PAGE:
If there’s a question that comes to mind when people see the word “philosophy” it’s this: “what’s the meaning of life?”
Many philosophers roll their eyes at this question. Some think it is poorly formed, in that it asks for a single answer. Others think “meaning,” if it’s even the kind of thing lives have, is too ambiguous. Some think it’s the kind of question philosophy doesn’t answer, and are annoyed that it’s taken to be the archetypal philosophical question.
Still, the subject shows up in introductory anthologies and there are no shortage of philosophy classes with “meaning of life” in the title.
Recently, Guy Crain, a professor of philosophy at Rose State College, wrote with new concerns about teaching about the meaning of life:
Might the topic be psychologically damaging to some students? I’ve heard an anecdote or two about depressive or suicidal students being triggered by the topic. I also have some experience with loved ones struggling with suicidal thoughts, and I can at least see how discussing that topic would definitely not have helped them. The reason I bring it up is that it seems like a standard topic in so many of the Intro textbooks I have on my shelf, which I take as some mark in favor of covering the topic. Is this a topic philosophy professors should be teaching? Do you know if anyone has any information about this?
Similar thoughts have crossed my mind when teaching Schopenhauer, or Benatar’s anti-natalism. Some of the stuff we teach in philosophy can be pretty depressing. Of course, that is true of psychology, history, literature, political science, sociology, law, and other disciplines. So let’s be clear that the topic here applies to a broad swathe of academia.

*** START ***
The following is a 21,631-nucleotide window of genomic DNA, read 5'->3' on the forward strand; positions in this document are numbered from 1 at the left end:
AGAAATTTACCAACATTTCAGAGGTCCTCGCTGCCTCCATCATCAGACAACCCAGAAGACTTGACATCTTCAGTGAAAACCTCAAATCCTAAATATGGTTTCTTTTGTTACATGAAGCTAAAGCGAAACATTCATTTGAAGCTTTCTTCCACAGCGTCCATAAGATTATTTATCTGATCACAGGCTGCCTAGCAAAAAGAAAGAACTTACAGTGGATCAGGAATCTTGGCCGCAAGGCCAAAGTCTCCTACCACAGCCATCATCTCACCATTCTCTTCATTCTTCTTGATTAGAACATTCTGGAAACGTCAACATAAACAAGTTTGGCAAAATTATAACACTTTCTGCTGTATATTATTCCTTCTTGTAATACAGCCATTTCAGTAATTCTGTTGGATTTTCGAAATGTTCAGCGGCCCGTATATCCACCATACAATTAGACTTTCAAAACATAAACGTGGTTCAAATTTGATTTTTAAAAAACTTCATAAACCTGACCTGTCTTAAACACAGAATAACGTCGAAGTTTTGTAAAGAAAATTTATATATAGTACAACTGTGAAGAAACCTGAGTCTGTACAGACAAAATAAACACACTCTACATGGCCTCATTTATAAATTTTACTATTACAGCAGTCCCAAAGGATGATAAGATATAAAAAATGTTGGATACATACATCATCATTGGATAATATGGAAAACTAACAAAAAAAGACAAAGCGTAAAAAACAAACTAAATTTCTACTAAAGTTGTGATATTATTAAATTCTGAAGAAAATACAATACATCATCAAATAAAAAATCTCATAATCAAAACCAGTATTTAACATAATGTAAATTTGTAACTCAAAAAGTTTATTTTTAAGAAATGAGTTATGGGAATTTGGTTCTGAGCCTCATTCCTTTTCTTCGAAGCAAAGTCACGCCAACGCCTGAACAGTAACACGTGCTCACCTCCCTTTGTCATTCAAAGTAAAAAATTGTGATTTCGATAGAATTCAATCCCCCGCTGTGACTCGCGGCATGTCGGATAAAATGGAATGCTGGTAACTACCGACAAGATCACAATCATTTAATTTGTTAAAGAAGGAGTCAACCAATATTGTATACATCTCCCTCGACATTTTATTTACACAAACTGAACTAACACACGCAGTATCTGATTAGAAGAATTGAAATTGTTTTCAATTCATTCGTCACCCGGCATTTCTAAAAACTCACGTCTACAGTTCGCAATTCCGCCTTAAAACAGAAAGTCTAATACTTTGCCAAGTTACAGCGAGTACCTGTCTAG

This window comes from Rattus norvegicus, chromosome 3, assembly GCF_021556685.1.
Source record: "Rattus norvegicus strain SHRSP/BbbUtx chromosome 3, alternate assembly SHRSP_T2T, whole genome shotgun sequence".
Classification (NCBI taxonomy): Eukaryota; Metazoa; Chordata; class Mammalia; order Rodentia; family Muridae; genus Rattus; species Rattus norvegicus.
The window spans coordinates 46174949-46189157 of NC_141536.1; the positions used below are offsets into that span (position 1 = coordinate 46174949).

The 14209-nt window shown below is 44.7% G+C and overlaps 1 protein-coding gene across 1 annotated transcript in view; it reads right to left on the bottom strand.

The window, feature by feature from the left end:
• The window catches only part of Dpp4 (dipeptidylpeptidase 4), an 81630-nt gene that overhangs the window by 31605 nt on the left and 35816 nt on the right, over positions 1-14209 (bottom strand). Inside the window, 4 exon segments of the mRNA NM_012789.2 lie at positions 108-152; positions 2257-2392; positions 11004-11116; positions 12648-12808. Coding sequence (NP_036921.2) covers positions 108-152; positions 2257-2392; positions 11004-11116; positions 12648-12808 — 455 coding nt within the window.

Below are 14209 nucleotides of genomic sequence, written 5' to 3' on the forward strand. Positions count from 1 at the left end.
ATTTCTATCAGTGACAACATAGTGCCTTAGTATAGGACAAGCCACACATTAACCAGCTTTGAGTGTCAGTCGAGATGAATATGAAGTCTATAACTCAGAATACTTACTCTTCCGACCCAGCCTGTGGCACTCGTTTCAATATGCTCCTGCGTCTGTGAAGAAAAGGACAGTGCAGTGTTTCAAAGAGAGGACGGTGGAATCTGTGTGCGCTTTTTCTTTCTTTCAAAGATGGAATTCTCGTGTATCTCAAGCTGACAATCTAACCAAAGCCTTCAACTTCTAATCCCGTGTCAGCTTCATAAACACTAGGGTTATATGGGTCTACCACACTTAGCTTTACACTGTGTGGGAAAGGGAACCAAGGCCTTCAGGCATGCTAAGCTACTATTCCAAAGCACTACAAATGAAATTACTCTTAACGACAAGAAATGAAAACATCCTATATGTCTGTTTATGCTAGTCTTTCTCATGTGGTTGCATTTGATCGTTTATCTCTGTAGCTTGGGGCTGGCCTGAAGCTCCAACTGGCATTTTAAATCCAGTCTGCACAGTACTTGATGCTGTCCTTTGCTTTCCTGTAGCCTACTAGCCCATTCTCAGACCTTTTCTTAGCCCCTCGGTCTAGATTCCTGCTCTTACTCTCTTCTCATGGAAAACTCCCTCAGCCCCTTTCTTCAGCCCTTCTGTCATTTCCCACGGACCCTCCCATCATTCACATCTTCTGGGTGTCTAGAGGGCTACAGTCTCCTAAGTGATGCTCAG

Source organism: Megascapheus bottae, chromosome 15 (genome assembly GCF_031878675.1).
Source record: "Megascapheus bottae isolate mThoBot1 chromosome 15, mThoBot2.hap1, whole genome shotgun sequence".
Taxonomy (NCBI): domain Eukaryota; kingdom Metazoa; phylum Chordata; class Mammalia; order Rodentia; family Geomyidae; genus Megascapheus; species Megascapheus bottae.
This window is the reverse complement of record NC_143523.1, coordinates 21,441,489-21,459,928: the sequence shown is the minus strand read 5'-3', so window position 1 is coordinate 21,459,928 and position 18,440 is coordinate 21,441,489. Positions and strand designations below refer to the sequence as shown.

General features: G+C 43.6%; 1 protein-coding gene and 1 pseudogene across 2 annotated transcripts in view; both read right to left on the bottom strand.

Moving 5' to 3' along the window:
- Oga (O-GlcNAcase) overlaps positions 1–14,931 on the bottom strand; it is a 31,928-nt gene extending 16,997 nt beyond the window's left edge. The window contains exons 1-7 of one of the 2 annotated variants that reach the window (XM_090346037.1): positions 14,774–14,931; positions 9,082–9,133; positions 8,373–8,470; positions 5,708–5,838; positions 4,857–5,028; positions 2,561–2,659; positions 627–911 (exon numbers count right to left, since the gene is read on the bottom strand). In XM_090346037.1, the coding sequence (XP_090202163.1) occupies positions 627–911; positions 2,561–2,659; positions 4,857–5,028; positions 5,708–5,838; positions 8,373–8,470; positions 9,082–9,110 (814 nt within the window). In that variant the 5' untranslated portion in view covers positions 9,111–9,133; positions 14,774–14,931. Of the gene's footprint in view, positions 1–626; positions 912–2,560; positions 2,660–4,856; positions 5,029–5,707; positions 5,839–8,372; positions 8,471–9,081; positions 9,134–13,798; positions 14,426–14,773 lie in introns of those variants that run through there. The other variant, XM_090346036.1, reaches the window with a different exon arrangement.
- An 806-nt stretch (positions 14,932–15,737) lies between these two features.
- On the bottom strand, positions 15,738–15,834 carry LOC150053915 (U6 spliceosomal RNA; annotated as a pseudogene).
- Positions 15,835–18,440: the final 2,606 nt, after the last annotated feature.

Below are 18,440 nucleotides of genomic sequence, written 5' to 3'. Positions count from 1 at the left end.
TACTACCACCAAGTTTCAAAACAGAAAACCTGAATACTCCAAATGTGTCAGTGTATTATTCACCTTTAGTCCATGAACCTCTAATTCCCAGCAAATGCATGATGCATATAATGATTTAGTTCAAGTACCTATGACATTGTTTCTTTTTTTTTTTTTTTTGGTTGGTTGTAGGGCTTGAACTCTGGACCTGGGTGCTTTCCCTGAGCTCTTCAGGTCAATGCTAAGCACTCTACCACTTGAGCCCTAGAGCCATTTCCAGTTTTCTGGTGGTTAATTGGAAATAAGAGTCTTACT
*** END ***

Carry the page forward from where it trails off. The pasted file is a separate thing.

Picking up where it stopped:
Let’s put the question this way:
If we have reason to think that some subject we teach will cause some of our students to question whether life is worth living, and perhaps even, as a result of that questioning, kill themselves, should we teach it?
It might help to have some guidelines for the discussion:
- Let’s take on this question realistically. That is, leave aside thought experiments such as “suppose that if, in the course of a lesson, you said a particular true and relevant philosophical proposition, T, where T is known to cause suicide in 50% of the students who hear it; should you say T?” Hell no, you shouldn’t say T. But that isn’t the situation we’re in.
- Let’s also leave aside the idea that our sole aim in teaching is the unfettered pursuit of all the relevant truths. As university employees we have various responsibilities towards our students of which teaching them some true things is just one.
- Let’s not assume the depressing take on any subject is the mistaken one. There might be good reasons to think that, for some reasonable specification of “What’s the meaning of life?” the answer is, “there ain’t.”
For what it’s worth, I think the answer to the question in general is “it depends,” but for now is “yes.”
We have, at the moment, the following speculation: an activity may to some uncertain extent contribute to the set of causes of an unknown increase in the chance of an unknown but small (if not zero) number of students engaging in behavior that may be harmful to themselves.
If the activity in question had no benefit whatsoever, then the foregoing speculation may be sufficient to give us pause. But the activity in question is teaching what we’re presuming are subjects we otherwise consider quite valuable or important. Again, we’re not just talking about the meaning of life here, but subjects in any discipline that can plausibly be taken to be seriously depressing. To justify stopping teaching those things we’d need much more than the speculations of small increases of risks to small numbers of people.
Some may not like this type of cost-benefit analysis answer. It’s certainly not the only way to address the question. I’d be curious to hear alternative approaches.
To say that the answer is yes, keep on teaching, is not to say there’s nothing we should do about the possible risks, for there’s the question of how we teach these subjects. Since there is practically zero cost to giving students notice that some of them might find an upcoming subject hard to deal with, or even pointing them to resources that might help them cope with possible psychological challenges posed by the subject, it seems we should do those things.
Your thoughts welcome.
UPDATE: See this helpful and thoughtful comment from Dan Weiskopf.